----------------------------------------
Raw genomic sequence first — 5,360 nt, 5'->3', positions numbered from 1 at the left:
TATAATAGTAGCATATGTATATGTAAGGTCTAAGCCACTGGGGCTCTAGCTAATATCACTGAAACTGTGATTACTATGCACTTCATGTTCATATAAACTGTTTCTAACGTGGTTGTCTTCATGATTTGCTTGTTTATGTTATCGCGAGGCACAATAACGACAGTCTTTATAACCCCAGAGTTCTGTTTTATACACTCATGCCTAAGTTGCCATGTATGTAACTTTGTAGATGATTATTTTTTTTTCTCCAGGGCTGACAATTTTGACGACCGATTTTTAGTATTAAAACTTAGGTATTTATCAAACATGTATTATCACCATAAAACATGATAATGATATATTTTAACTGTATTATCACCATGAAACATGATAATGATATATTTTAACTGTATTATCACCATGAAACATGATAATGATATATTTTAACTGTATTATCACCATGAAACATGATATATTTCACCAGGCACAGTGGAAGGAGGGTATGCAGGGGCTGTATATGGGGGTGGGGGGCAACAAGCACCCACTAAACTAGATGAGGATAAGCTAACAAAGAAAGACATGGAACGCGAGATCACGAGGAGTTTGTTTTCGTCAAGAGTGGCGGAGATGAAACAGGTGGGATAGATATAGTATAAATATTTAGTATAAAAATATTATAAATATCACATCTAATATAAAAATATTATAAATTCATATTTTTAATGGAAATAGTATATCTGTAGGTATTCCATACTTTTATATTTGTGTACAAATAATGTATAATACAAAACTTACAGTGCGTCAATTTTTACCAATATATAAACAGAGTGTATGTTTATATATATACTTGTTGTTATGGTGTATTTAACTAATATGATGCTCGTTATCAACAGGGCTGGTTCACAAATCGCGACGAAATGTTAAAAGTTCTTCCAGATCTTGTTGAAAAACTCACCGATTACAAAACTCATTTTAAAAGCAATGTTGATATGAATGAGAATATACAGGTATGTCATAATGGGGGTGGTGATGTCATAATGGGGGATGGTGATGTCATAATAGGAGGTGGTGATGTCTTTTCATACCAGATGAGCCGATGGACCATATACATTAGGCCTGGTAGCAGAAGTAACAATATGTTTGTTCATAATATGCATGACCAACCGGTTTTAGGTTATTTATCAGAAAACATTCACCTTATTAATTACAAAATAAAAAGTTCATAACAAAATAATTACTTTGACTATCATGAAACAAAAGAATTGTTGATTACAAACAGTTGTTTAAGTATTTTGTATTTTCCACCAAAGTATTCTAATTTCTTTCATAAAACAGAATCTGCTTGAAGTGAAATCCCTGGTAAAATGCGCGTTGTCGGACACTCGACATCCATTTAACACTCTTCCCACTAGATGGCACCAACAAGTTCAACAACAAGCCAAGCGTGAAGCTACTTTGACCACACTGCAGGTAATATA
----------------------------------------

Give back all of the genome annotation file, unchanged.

Raw genomic sequence first — 5,360 nt, 5'->3', positions numbered from 1 at the left:
TATAATAGTAGCATATGTATATGTAAGGTCTAAGCCACTGGGGCTCTAGCTAATATCACTGAAACTGTGATTACTATGCACTTCATGTTCATATAAACTGTTTCTAACGTGGTTGTCTTCATGATTTGCTTGTTTATGTTATCGCGAGGCACAATAACGACAGTCTTTATAACCCCAGAGTTCTGTTTTATACACTCATGCCTAAGTTGCCATGTATGTAACTTTGTAGATGATTATTTTTTTTTCTCCAGGGCTGACAATTTTGACGACCGATTTTTAGTATTAAAACTTAGGTATTTATCAAACATGTATTATCACCATAAAACATGATAATGATATATTTTAACTGTATTATCACCATGAAACATGATAATGATATATTTTAACTGTATTATCACCATGAAACATGATAATGATATATTTTAACTGTATTATCACCATGAAACATGATATATTTCACCAGGCACAGTGGAAGGAGGGTATGCAGGGGCTGTATATGGGGGTGGGGGGCAACAAGCACCCACTAAACTAGATGAGGATAAGCTAACAAAGAAAGACATGGAACGCGAGATCACGAGGAGTTTGTTTTCGTCAAGAGTGGCGGAGATGAAACAGGTGGGATAGATATAGTATAAATATTTAGTATAAAAATATTATAAATATCACATCTAATATAAAAATATTATAAATTCATATTTTTAATGGAAATAGTATATCTGTAGGTATTCCATACTTTTATATTTGTGTACAAATAATGTATAATACAAAACTTACAGTGCGTCAATTTTTACCAATATATAAACAGAGTGTATGTTTATATATATACTTGTTGTTATGGTGTATTTAACTAATATGATGCTCGTTATCAACAGGGCTGGTTCACAAATCGCGACGAAATGTTAAAAGTTCTTCCAGATCTTGTTGAAAAACTCACCGATTACAAAACTCATTTTAAAAGCAATGTTGATATGAATGAGAATATACAGGTATGTCATAATGGGGGTGGTGATGTCATAATGGGGGATGGTGATGTCATAATAGGAGGTGGTGATGTCTTTTCATACCAGATGAGCCGATGGACCATATACATTAGGCCTGGTAGCAGAAGTAACAATATGTTTGTTCATAATATGCATGACCAACCGGTTTTAGGTTATTTATCAGAAAACATTCACCTTATTAATTACAAAATAAAAAGTTCATAACAAAATAATTACTTTGACTATCATGAAACAAAAGAATTGTTGATTACAAACAGTTGTTTAAGTATTTTGTATTTTCCACCAAAGTATTCTAATTTCTTTCATAAAACAGAATCTGCTTGAAGTGAAATCCCTGGTAAAATGCGCGTTGTCGGACACTCGACATCCATTTAACACTCTTCCCACTAGATGGCACCAACAAGTTCAACAACAAGCCAAGCGTGAAGCTACTTTGACCACACTGCAGGTAATATA